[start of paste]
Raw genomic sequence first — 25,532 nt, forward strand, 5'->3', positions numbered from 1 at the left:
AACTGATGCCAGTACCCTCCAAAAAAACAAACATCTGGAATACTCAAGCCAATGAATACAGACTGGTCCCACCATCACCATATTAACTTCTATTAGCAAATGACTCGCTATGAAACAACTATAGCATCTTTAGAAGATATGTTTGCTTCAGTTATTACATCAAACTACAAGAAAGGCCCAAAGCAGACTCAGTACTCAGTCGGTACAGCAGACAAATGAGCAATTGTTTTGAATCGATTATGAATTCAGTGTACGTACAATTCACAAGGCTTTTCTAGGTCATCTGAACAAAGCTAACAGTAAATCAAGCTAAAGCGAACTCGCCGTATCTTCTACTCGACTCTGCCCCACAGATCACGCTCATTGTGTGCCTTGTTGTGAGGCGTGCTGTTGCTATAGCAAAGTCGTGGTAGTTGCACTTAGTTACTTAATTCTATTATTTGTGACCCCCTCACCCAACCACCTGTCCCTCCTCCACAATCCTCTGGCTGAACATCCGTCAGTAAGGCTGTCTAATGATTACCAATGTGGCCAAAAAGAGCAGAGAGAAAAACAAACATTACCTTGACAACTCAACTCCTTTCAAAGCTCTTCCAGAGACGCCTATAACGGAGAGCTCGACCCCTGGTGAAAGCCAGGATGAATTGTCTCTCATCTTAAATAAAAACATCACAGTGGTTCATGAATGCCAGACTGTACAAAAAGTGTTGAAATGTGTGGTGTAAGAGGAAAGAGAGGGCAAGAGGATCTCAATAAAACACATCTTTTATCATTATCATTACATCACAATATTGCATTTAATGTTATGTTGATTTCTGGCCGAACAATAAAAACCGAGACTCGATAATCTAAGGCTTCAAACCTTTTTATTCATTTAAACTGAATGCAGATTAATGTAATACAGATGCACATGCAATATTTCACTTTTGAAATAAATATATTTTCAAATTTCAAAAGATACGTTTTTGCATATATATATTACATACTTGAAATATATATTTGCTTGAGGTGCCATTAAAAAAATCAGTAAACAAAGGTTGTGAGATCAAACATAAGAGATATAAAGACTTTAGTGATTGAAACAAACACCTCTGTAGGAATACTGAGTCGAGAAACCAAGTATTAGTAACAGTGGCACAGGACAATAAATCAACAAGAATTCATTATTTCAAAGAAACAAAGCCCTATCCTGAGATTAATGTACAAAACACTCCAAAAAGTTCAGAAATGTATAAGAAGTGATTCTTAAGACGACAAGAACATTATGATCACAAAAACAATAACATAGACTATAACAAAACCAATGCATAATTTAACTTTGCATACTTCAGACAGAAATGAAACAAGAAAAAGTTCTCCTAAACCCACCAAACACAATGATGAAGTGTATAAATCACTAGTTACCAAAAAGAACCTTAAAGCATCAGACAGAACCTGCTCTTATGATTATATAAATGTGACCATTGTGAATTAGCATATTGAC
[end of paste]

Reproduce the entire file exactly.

Raw genomic sequence first — 25,532 nt, forward strand, 5'->3', positions numbered from 1 at the left:
AACTGATGCCAGTACCCTCCAAAAAAACAAACATCTGGAATACTCAAGCCAATGAATACAGACTGGTCCCACCATCACCATATTAACTTCTATTAGCAAATGACTCGCTATGAAACAACTATAGCATCTTTAGAAGATATGTTTGCTTCAGTTATTACATCAAACTACAAGAAAGGCCCAAAGCAGACTCAGTACTCAGTCGGTACAGCAGACAAATGAGCAATTGTTTTGAATCGATTATGAATTCAGTGTACGTACAATTCACAAGGCTTTTCTAGGTCATCTGAACAAAGCTAACAGTAAATCAAGCTAAAGCGAACTCGCCGTATCTTCTACTCGACTCTGCCCCACAGATCACGCTCATTGTGTGCCTTGTTGTGAGGCGTGCTGTTGCTATAGCAAAGTCGTGGTAGTTGCACTTAGTTACTTAATTCTATTATTTGTGACCCCCTCACCCAACCACCTGTCCCTCCTCCACAATCCTCTGGCTGAACATCCGTCAGTAAGGCTGTCTAATGATTACCAATGTGGCCAAAAAGAGCAGAGAGAAAAACAAACATTACCTTGACAACTCAACTCCTTTCAAAGCTCTTCCAGAGACGCCTATAACGGAGAGCTCGACCCCTGGTGAAAGCCAGGATGAATTGTCTCTCATCTTAAATAAAAACATCACAGTGGTTCATGAATGCCAGACTGTACAAAAAGTGTTGAAATGTGTGGTGTAAGAGGAAAGAGAGGGCAAGAGGATCTCAATAAAACACATCTTTTATCATTATCATTACATCACAATATTGCATTTAATGTTATGTTGATTTCTGGCCGAACAATAAAAACCGAGACTCGATAATCTAAGGCTTCAAACCTTTTTATTCATTTAAACTGAATGCAGATTAATGTAATACAGATGCACATGCAATATTTCACTTTTGAAATAAATATATTTTCAAATTTCAAAAGATACGTTTTTGCATATATATATTACATACTTGAAATATATATTTGCTTGAGGTGCCATTAAAAAAATCAGTAAACAAAGGTTGTGAGATCAAACATAAGAGATATAAAGACTTTAGTGATTGAAACAAACACCTCTGTAGGAATACTGAGTCGAGAAACCAAGTATTAGTAACAGTGGCACAGGACAATAAATCAACAAGAATTCATTATTTCAAAGAAACAAAGCCCTATCCTGAGATTAATGTACAAAACACTCCAAAAAGTTCAGAAATGTATAAGAAGTGATTCTTAAGACGACAAGAACATTATGATCACAAAAACAATAACATAGACTATAACAAAACCAATGCATAATTTAACTTTGCATACTTCAGACAGAAATGAAACAAGAAAAAGTTCTCCTAAACCCACCAAACACAATGATGAAGTGTATAAATCACTAGTTACCAAAAAGAACCTTAAAGCATCAGACAGAACCTGCTCTTATGATTATATAAATGTGACCATTGTGAATTAGCATATTGAC